Implanted vascular access devices (ports) in children: complications and their prevention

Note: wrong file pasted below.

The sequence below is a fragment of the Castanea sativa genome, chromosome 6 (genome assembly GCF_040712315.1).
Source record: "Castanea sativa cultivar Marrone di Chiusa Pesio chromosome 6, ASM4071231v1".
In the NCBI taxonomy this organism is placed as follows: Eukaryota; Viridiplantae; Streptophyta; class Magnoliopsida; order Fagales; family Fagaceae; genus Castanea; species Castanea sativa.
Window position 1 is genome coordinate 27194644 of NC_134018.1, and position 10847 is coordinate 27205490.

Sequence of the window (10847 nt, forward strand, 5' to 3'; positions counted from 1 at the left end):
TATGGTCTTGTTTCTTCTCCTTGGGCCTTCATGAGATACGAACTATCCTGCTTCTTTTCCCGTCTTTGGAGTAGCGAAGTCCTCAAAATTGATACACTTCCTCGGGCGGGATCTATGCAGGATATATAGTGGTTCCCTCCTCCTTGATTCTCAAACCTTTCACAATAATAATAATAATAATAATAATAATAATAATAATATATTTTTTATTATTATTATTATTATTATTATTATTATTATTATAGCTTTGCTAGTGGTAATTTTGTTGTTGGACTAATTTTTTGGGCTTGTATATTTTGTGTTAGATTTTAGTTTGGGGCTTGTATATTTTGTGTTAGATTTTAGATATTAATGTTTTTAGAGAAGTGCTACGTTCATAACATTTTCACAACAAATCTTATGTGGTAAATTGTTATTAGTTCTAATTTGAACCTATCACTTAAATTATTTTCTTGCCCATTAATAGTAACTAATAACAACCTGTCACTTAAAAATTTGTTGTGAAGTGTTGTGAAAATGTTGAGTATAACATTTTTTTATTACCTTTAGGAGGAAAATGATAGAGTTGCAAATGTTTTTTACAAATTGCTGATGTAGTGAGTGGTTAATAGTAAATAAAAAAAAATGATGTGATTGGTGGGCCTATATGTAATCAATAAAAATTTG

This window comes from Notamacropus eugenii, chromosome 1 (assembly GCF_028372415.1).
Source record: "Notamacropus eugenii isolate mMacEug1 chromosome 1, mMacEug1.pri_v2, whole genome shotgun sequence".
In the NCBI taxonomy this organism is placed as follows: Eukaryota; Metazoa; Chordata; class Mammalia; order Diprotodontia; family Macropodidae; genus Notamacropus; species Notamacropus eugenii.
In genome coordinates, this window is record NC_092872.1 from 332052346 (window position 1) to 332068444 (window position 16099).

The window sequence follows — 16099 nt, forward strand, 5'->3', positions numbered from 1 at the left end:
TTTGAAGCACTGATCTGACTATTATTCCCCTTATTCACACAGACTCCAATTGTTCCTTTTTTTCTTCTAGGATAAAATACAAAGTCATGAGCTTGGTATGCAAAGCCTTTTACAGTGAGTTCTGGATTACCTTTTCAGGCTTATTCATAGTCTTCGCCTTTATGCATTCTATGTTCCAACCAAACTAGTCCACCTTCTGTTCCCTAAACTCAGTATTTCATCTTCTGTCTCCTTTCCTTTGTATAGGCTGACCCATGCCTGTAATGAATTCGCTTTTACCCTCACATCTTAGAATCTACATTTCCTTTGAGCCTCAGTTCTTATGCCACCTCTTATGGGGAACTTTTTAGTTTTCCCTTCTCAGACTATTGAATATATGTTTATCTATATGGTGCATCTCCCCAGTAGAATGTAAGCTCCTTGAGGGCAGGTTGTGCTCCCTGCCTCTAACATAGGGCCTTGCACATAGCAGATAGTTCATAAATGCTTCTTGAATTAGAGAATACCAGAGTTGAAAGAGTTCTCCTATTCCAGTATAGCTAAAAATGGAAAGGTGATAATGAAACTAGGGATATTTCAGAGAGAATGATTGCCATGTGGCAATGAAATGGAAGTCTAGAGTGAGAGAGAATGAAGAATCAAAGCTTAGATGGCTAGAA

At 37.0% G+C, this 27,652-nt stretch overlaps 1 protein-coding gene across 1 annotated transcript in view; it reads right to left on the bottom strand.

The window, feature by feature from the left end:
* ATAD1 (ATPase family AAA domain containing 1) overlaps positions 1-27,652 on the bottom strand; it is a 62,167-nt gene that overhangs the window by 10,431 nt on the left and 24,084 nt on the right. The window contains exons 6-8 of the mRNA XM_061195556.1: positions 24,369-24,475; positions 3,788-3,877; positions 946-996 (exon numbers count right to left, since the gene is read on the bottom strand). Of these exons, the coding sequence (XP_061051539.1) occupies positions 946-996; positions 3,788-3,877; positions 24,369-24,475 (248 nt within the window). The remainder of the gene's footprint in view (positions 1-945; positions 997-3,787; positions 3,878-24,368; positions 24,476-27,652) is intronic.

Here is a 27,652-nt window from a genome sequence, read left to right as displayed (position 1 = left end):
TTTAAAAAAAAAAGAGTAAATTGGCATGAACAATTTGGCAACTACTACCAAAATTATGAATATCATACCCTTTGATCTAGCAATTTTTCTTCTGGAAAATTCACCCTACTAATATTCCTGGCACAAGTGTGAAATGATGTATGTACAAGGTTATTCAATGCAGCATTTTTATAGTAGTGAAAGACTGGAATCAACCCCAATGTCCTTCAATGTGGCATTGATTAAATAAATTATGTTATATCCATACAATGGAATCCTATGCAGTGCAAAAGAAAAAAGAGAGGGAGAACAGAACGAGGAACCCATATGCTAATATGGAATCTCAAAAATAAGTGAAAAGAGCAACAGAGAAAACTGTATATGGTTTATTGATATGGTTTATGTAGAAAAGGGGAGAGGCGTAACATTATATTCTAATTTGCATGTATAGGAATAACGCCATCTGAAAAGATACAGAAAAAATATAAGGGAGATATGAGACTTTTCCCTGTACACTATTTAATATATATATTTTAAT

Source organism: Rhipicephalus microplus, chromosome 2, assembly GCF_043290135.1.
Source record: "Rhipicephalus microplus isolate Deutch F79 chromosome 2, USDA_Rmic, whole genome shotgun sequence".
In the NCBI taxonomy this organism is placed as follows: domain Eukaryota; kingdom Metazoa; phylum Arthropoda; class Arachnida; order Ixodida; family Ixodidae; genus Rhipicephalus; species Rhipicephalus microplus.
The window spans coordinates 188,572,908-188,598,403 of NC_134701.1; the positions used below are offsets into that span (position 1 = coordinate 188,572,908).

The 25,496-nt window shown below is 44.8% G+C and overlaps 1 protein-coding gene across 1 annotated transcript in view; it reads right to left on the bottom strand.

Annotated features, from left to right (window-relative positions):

Implanted vascular access devices (ports) play a major role in the management of children with cystic fibrosis (CF) and many haematological conditions. With the expanding use of ports, new and more frequent complications are being encountered. To retrospectively review the complications associated with ports, the case notes of all patients who underwent insertion of a port between 1997 and 2000 were analysed. Details of the underlying disorder, type of vascular device, nature of use, and complications were recorded; 55 ports were inserted in 41 patients (a second port was required in 12, a third port in 2) during this period. Their underlying diagnoses were CF (11), haemophilia (4), haemolytic anaemias (2), immunological disorders (6), solid neoplasms (8), and leukaemia (10). Thirteen ports (24%) were removed and replaced for various complications: infection (2), blockage (4), leak (2), dislodgement (2), and malposition (3). Including four port-related problems managed conservatively (3 access problems managed by change in access technique; 1 blockage managed by urokinase), the over all complication rate was 31%. Ports thus have a high complication rate with long-term use. Selecting the right port system, proper installation of the port chamber, and efficient handling and maintenance by trained staff could prevent the vast majority of port-related complications.